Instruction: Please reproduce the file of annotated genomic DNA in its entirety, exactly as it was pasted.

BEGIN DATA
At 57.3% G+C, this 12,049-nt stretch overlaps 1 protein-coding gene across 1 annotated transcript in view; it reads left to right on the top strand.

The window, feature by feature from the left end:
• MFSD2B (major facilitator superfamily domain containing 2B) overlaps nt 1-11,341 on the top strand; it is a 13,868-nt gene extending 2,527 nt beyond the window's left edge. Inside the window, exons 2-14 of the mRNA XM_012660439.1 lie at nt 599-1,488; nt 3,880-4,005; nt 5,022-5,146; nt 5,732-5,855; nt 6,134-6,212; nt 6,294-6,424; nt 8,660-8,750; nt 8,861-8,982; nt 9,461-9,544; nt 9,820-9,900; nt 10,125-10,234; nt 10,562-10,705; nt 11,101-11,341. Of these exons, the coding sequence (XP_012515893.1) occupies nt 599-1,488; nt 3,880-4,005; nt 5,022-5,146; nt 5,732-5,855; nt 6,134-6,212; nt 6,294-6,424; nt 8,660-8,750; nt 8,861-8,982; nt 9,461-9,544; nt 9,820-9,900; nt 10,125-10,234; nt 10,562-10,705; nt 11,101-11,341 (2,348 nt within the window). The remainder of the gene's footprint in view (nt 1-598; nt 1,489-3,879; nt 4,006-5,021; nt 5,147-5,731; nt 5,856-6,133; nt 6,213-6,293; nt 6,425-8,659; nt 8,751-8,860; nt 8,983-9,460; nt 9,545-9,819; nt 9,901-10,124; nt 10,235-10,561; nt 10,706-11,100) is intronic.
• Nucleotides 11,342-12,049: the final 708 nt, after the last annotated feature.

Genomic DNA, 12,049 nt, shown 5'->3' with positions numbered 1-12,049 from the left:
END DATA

At 57.3% G+C, this 12,049-nt stretch overlaps 1 protein-coding gene across 1 annotated transcript in view; it reads left to right on the top strand.

The window, feature by feature from the left end:
• MFSD2B (major facilitator superfamily domain containing 2B) overlaps nt 1-11,341 on the top strand; it is a 13,868-nt gene extending 2,527 nt beyond the window's left edge. Inside the window, exons 2-14 of the mRNA XM_012660439.1 lie at nt 599-1,488; nt 3,880-4,005; nt 5,022-5,146; nt 5,732-5,855; nt 6,134-6,212; nt 6,294-6,424; nt 8,660-8,750; nt 8,861-8,982; nt 9,461-9,544; nt 9,820-9,900; nt 10,125-10,234; nt 10,562-10,705; nt 11,101-11,341. Of these exons, the coding sequence (XP_012515893.1) occupies nt 599-1,488; nt 3,880-4,005; nt 5,022-5,146; nt 5,732-5,855; nt 6,134-6,212; nt 6,294-6,424; nt 8,660-8,750; nt 8,861-8,982; nt 9,461-9,544; nt 9,820-9,900; nt 10,125-10,234; nt 10,562-10,705; nt 11,101-11,341 (2,348 nt within the window). The remainder of the gene's footprint in view (nt 1-598; nt 1,489-3,879; nt 4,006-5,021; nt 5,147-5,731; nt 5,856-6,133; nt 6,213-6,293; nt 6,425-8,659; nt 8,751-8,860; nt 8,983-9,460; nt 9,545-9,819; nt 9,901-10,124; nt 10,235-10,561; nt 10,706-11,100) is intronic.
• Nucleotides 11,342-12,049: the final 708 nt, after the last annotated feature.

Genomic DNA, 12,049 nt, shown 5'->3' with positions numbered 1-12,049 from the left: